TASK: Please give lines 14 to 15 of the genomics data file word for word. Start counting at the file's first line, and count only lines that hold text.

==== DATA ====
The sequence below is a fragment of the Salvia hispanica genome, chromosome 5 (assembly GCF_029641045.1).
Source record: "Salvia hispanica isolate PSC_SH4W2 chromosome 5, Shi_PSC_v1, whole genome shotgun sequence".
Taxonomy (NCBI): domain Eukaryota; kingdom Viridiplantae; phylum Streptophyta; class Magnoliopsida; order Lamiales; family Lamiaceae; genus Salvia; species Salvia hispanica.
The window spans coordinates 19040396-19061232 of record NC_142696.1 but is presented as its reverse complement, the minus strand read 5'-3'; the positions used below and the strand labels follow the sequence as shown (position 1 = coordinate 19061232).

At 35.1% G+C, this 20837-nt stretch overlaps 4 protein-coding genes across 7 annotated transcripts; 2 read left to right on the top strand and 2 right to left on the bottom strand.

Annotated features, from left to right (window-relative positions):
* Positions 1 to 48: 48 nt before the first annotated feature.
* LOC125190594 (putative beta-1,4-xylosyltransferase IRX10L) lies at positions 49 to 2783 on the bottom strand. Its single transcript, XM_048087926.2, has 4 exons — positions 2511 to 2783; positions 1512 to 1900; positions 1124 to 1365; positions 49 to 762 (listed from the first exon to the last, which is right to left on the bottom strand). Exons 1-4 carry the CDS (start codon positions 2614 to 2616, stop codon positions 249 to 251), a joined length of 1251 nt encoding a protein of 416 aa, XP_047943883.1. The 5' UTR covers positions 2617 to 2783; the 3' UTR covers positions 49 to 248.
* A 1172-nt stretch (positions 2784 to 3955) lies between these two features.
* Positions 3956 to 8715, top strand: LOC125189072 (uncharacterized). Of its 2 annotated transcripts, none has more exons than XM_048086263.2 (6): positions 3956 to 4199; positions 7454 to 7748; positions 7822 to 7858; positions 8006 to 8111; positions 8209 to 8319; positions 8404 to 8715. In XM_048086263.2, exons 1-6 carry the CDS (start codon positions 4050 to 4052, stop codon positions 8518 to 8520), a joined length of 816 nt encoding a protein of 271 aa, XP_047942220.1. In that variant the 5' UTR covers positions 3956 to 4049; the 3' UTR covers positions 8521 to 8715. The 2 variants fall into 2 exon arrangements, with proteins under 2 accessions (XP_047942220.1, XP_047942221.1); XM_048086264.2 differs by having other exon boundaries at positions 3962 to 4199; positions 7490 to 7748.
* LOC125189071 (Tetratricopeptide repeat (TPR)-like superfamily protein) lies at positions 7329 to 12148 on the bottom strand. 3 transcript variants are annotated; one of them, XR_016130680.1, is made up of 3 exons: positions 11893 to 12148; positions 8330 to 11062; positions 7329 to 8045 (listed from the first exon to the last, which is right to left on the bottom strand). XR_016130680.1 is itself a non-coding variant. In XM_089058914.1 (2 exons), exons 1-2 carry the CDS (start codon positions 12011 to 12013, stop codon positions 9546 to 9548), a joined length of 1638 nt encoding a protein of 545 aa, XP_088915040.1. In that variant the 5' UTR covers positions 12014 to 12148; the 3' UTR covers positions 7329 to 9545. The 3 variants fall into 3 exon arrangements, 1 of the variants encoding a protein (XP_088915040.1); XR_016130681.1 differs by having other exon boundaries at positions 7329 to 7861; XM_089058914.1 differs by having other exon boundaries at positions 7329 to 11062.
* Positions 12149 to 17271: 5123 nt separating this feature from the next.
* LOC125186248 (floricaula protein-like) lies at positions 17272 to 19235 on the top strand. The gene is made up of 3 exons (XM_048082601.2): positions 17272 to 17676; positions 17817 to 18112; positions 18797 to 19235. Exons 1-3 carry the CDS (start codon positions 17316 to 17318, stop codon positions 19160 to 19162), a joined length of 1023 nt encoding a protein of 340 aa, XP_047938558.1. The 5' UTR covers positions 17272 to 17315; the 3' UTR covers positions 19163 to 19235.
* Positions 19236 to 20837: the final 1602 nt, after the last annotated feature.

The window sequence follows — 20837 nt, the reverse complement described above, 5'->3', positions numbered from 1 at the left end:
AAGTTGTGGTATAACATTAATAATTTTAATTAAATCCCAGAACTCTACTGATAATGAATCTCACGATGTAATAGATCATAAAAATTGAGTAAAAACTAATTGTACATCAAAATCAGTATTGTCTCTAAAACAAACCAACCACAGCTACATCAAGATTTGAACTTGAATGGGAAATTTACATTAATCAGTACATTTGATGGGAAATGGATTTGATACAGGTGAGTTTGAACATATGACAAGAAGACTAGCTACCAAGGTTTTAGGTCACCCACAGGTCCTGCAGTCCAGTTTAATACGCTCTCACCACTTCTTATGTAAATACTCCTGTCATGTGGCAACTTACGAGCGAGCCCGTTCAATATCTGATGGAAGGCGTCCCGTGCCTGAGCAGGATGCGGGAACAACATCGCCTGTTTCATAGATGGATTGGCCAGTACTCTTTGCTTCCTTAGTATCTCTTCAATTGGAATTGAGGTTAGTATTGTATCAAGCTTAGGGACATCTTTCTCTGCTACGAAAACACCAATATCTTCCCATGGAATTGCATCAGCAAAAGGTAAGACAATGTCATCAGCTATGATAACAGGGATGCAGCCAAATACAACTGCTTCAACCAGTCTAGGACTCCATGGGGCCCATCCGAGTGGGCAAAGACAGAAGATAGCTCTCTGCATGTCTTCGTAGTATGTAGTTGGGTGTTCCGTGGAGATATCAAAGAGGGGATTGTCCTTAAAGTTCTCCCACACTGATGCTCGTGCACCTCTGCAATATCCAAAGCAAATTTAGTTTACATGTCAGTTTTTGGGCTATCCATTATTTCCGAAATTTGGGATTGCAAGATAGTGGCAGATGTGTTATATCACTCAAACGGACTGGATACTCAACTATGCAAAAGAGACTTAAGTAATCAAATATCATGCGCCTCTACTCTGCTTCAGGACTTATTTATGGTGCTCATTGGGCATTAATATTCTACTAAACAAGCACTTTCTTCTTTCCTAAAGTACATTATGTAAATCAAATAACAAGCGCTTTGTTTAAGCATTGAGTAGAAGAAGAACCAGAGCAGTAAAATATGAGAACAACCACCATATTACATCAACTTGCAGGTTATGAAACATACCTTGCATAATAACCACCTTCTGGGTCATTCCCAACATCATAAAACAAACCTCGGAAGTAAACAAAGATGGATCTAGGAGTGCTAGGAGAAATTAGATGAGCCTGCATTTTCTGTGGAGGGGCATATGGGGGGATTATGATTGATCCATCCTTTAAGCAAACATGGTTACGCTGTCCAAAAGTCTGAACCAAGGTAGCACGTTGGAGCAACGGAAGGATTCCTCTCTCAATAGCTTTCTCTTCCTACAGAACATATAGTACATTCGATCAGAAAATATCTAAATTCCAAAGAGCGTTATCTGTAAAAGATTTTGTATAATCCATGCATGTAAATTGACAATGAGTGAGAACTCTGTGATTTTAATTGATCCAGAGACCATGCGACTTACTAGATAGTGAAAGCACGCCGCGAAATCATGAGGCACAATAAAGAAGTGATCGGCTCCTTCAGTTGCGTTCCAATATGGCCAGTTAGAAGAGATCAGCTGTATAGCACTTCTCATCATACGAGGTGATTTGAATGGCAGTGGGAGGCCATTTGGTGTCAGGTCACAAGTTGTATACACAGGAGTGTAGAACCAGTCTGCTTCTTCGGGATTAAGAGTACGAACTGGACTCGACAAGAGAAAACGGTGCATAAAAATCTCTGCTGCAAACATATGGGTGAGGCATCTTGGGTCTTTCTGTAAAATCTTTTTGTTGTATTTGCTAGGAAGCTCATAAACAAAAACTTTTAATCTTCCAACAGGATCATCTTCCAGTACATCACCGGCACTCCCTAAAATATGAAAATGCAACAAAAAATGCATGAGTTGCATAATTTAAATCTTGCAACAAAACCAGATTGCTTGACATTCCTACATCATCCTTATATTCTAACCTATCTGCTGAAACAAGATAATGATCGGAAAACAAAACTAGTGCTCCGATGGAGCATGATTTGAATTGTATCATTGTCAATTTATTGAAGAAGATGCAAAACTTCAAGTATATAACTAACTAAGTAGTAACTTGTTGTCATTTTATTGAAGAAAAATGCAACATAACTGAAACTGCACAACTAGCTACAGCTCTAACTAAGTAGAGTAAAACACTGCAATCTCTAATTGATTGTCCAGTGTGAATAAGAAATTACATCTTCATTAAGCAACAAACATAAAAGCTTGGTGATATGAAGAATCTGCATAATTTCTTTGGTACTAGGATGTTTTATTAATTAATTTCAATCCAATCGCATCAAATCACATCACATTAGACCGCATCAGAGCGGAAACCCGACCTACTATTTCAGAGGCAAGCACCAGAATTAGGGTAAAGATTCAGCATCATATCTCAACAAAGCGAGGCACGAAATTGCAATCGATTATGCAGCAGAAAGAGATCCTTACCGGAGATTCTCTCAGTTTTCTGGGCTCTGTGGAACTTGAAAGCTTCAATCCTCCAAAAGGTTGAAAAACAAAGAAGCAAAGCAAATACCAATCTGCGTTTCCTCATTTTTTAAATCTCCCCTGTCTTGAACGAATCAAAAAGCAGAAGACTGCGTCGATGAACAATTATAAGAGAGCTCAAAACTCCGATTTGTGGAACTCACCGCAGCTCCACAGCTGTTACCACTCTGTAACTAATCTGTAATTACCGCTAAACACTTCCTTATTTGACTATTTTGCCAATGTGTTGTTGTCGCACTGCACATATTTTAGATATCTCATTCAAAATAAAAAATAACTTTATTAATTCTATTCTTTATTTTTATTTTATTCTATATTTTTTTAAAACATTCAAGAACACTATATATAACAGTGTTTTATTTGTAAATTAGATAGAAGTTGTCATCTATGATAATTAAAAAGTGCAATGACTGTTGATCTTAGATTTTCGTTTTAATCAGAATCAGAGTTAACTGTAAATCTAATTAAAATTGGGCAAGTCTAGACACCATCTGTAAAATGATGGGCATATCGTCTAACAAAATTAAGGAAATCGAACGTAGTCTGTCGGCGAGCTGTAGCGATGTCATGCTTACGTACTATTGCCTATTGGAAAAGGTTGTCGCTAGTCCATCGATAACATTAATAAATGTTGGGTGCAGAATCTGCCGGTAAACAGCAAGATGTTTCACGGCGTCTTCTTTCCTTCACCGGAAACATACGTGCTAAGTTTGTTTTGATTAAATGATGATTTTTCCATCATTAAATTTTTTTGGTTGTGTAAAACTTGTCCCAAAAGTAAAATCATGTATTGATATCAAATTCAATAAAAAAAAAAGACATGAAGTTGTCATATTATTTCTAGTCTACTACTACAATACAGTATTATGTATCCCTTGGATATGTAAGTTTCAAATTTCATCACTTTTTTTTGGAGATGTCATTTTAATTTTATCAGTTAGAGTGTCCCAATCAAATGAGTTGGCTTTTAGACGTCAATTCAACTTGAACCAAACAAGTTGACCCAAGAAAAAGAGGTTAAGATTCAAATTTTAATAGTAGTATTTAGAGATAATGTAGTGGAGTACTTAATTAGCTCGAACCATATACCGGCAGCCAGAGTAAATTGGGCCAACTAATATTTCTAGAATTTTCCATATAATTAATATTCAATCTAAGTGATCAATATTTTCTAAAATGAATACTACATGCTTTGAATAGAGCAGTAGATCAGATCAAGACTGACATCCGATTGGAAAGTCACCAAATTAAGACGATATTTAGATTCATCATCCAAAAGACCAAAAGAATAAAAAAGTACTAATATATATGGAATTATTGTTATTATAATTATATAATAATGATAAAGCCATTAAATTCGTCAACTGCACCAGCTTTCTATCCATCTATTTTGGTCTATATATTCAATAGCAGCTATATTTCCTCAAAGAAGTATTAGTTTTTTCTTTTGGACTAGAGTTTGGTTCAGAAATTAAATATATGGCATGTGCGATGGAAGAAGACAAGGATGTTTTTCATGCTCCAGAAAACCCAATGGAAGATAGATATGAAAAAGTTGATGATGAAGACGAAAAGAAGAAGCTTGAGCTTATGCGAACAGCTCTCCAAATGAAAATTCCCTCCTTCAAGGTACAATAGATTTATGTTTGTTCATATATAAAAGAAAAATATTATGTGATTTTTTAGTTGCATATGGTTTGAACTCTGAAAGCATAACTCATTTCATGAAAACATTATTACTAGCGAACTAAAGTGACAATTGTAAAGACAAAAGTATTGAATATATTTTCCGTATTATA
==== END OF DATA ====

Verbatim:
* Positions 19236 to 20837: the final 1602 nt, after the last annotated feature.

The window sequence follows — 20837 nt, the reverse complement described above, 5'->3', positions numbered from 1 at the left end: